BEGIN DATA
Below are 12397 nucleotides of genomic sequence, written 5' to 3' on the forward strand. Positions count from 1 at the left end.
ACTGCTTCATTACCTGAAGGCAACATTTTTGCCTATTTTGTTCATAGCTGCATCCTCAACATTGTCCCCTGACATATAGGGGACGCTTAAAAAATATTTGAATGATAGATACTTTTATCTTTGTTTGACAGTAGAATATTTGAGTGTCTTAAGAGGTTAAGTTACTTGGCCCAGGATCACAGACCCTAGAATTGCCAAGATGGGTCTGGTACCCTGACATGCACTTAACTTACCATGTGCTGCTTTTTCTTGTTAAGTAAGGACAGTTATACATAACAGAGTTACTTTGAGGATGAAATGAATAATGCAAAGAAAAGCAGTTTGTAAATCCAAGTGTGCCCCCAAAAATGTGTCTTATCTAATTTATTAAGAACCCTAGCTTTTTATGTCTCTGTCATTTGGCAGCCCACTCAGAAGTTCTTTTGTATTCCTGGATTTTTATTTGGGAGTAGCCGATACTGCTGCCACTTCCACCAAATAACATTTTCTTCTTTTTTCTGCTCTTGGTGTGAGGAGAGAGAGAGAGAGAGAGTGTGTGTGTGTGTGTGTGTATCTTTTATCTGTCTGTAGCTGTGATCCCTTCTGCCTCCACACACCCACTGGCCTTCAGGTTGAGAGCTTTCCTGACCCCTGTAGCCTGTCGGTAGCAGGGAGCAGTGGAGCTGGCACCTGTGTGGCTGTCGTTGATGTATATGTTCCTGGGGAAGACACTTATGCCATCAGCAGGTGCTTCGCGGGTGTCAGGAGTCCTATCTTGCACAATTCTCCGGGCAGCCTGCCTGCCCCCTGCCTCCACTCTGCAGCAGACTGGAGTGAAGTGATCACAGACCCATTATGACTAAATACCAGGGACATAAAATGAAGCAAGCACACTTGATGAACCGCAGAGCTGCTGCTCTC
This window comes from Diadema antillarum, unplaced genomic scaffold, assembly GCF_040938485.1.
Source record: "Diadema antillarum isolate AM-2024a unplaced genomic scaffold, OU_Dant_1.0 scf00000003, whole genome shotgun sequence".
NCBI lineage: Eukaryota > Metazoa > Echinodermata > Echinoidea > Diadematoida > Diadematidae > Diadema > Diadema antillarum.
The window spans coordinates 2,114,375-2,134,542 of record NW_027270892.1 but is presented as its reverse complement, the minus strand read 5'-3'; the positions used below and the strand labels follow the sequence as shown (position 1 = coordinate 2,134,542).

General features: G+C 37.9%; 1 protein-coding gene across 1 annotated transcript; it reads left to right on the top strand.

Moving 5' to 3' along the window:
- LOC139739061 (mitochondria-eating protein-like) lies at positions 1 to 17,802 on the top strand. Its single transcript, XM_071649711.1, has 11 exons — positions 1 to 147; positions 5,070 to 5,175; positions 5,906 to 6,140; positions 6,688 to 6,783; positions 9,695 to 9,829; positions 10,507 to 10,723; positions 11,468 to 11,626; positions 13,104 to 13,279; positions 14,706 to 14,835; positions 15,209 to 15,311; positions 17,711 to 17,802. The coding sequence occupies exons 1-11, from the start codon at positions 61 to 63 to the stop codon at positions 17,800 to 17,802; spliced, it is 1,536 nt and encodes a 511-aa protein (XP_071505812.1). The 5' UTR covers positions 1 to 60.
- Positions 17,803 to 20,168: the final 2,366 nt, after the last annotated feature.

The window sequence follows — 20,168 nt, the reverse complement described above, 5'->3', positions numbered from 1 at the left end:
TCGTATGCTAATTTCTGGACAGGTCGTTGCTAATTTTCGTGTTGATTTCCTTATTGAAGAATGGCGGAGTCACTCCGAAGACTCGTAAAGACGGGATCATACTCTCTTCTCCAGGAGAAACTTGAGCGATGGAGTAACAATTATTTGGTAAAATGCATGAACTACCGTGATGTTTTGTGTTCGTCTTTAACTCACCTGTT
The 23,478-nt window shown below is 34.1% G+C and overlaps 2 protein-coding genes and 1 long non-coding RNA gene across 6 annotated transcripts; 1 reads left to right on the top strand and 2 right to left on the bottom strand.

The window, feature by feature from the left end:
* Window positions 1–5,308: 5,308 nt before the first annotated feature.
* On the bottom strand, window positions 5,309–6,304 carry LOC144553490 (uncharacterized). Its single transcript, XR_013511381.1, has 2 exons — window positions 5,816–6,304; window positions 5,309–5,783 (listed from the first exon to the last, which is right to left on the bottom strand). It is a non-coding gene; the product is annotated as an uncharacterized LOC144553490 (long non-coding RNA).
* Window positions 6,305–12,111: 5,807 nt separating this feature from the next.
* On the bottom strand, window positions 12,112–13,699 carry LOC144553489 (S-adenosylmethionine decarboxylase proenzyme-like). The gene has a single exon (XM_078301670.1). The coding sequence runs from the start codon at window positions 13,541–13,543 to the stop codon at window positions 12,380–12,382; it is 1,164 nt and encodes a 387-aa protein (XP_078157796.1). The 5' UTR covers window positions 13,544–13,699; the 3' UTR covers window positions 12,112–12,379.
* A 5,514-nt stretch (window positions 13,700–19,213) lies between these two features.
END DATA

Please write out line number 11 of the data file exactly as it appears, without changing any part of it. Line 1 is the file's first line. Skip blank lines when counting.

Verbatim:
The window sequence follows — 20,168 nt, the reverse complement described above, 5'->3', positions numbered from 1 at the left end: